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Audit: Wisconsin crime labs not meeting new DNA testing deadline | Wisconsin


(The Center Square) – A new audit raises questions as to whether Wisconsin’s attorney general will be able to meet a new state requirement to get sexual assault kits tested within six months.

The Legislative Audit Bureau released its new report on the state’s crime recently, saying there are fewer requests for sexual assault DNA kits at the crime labs, but it is taking the labs longer to process each kit.

“The median turnaround time to complete assignments created in a given fiscal year increased by 48.7 percent,” the auditors wrote. “We calculated an overall median turnaround time for all units, in part, because DOJ indicated its goal is to have an overall median turnaround time of 60 days.”

A state law, that went into effect Monday, requires the state’s crime labs to be able to turn around those tests in no more than six months.

The audit questions whether that can happen.

“2023 Wisconsin Act 58, which takes effect in July 2024, requires sexual assault kits to be processed within six months, or within 60 days if a victim reports a sexual assault to a law enforcement agency, the perpetrator’s identity is unknown, and a public safety threat exists. We recommend DOJ ensure the kits are processed within the deadlines required by Act 58,” the report added.

The audit also noted Wisconsin’s crime labs are sending their DNA kits out to be tested at private labs.

“With more than 97% of kits that were processed by outside labs taking more than six months to complete, it’s going to be difficult for DOJ to meet their upcoming statutory obligations,” Sen. Rob Cowles, R-Green Bay, said after the audit was released. “The delays in testing, along with the choice to send many tests to outside labs in the first place, goes against the spirit and language of Acts 116 and 58. This is despite the additional funding and positions that DOJ has received in recent budgets.”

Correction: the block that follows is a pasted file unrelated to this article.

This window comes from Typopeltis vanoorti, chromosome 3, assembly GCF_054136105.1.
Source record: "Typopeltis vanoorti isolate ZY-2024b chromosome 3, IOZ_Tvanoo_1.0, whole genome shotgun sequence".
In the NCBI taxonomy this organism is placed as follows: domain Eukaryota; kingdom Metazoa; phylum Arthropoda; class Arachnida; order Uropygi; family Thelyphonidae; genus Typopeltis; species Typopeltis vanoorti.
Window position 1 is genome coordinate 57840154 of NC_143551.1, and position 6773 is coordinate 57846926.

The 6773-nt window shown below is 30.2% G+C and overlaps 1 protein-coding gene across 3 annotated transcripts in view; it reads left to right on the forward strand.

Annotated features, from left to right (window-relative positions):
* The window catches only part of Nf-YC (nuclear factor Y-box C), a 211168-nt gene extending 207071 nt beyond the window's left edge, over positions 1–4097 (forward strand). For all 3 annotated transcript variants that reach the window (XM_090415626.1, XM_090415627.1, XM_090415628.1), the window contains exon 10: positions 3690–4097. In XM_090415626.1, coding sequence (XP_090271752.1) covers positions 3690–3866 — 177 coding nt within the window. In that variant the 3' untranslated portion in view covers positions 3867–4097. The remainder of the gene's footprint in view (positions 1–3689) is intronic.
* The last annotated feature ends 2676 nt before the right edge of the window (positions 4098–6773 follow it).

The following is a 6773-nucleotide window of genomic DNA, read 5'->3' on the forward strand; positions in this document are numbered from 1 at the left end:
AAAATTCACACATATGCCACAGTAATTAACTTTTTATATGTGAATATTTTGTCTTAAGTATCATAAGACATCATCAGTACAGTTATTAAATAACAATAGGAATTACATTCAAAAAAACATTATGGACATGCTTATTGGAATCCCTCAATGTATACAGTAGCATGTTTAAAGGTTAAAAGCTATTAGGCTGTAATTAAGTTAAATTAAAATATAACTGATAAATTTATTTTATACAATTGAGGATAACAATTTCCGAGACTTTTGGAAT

Cowles also said he’s concerned that the crime labs are not focusing enough on crime and crime victims.

“Everyone should be able to agree that survivors of sexual assault need to be supported by the criminal justice system, and that offenders of these heinous crimes do indeed represent a threat to public safety,” Cowles added.

The audit recommends 16 specific changes for the state’s crime labs, including filling open jobs, “modify” the use of private labs for certain tests and improve the labs’ timeliness. The LAB asked for an update from the DOJ and its labs by Sept. 30.


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